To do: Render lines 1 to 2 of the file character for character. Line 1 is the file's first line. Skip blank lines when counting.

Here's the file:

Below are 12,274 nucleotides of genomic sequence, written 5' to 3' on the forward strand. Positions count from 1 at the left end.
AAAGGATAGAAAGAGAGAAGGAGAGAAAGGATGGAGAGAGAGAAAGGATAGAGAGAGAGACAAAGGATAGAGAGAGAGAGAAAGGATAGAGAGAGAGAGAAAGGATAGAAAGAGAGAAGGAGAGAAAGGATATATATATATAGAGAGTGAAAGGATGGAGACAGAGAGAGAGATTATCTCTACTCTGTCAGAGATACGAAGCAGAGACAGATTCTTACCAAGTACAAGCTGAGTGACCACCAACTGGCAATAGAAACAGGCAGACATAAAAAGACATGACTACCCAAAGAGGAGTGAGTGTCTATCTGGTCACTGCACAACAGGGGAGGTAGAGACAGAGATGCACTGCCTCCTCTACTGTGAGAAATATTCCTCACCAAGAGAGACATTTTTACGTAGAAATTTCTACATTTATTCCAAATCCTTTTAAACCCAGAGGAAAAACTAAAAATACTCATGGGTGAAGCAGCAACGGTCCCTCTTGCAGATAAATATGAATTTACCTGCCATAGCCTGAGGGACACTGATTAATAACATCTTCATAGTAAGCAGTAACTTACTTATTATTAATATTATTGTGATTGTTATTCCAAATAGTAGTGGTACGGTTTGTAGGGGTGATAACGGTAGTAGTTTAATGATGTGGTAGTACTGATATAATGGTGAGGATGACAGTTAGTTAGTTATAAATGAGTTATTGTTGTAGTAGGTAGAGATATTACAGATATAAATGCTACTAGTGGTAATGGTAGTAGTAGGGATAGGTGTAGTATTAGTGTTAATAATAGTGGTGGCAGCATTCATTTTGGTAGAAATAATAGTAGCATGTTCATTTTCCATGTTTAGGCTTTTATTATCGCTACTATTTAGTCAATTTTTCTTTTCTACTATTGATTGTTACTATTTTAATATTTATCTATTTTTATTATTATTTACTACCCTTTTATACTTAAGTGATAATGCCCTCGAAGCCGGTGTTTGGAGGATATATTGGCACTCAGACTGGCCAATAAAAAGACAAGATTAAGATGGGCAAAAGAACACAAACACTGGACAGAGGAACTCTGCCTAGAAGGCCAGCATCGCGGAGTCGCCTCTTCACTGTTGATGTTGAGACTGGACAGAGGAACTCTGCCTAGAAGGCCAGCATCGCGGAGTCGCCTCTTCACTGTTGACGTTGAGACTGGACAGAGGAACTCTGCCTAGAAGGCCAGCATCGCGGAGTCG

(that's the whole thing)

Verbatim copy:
Below are 12,274 nucleotides of genomic sequence, written 5' to 3' on the forward strand. Positions count from 1 at the left end.
AAAGGATAGAAAGAGAGAAGGAGAGAAAGGATGGAGAGAGAGAAAGGATAGAGAGAGAGACAAAGGATAGAGAGAGAGAGAAAGGATAGAGAGAGAGAGAAAGGATAGAAAGAGAGAAGGAGAGAAAGGATATATATATATAGAGAGTGAAAGGATGGAGACAGAGAGAGAGATTATCTCTACTCTGTCAGAGATACGAAGCAGAGACAGATTCTTACCAAGTACAAGCTGAGTGACCACCAACTGGCAATAGAAACAGGCAGACATAAAAAGACATGACTACCCAAAGAGGAGTGAGTGTCTATCTGGTCACTGCACAACAGGGGAGGTAGAGACAGAGATGCACTGCCTCCTCTACTGTGAGAAATATTCCTCACCAAGAGAGACATTTTTACGTAGAAATTTCTACATTTATTCCAAATCCTTTTAAACCCAGAGGAAAAACTAAAAATACTCATGGGTGAAGCAGCAACGGTCCCTCTTGCAGATAAATATGAATTTACCTGCCATAGCCTGAGGGACACTGATTAATAACATCTTCATAGTAAGCAGTAACTTACTTATTATTAATATTATTGTGATTGTTATTCCAAATAGTAGTGGTACGGTTTGTAGGGGTGATAACGGTAGTAGTTTAATGATGTGGTAGTACTGATATAATGGTGAGGATGACAGTTAGTTAGTTATAAATGAGTTATTGTTGTAGTAGGTAGAGATATTACAGATATAAATGCTACTAGTGGTAATGGTAGTAGTAGGGATAGGTGTAGTATTAGTGTTAATAATAGTGGTGGCAGCATTCATTTTGGTAGAAATAATAGTAGCATGTTCATTTTCCATGTTTAGGCTTTTATTATCGCTACTATTTAGTCAATTTTTCTTTTCTACTATTGATTGTTACTATTTTAATATTTATCTATTTTTATTATTATTTACTACCCTTTTATACTTAAGTGATAATGCCCTCGAAGCCGGTGTTTGGAGGATATATTGGCACTCAGACTGGCCAATAAAAAGACAAGATTAAGATGGGCAAAAGAACACAAACACTGGACAGAGGAACTCTGCCTAGAAGGCCAGCATCGCGGAGTCGCCTCTTCACTGTTGATGTTGAGACTGGACAGAGGAACTCTGCCTAGAAGGCCAGCATCGCGGAGTCGCCTCTTCACTGTTGACGTTGAGACTGGACAGAGGAACTCTGCCTAGAAGGCCAGCATCGCGGAGTCG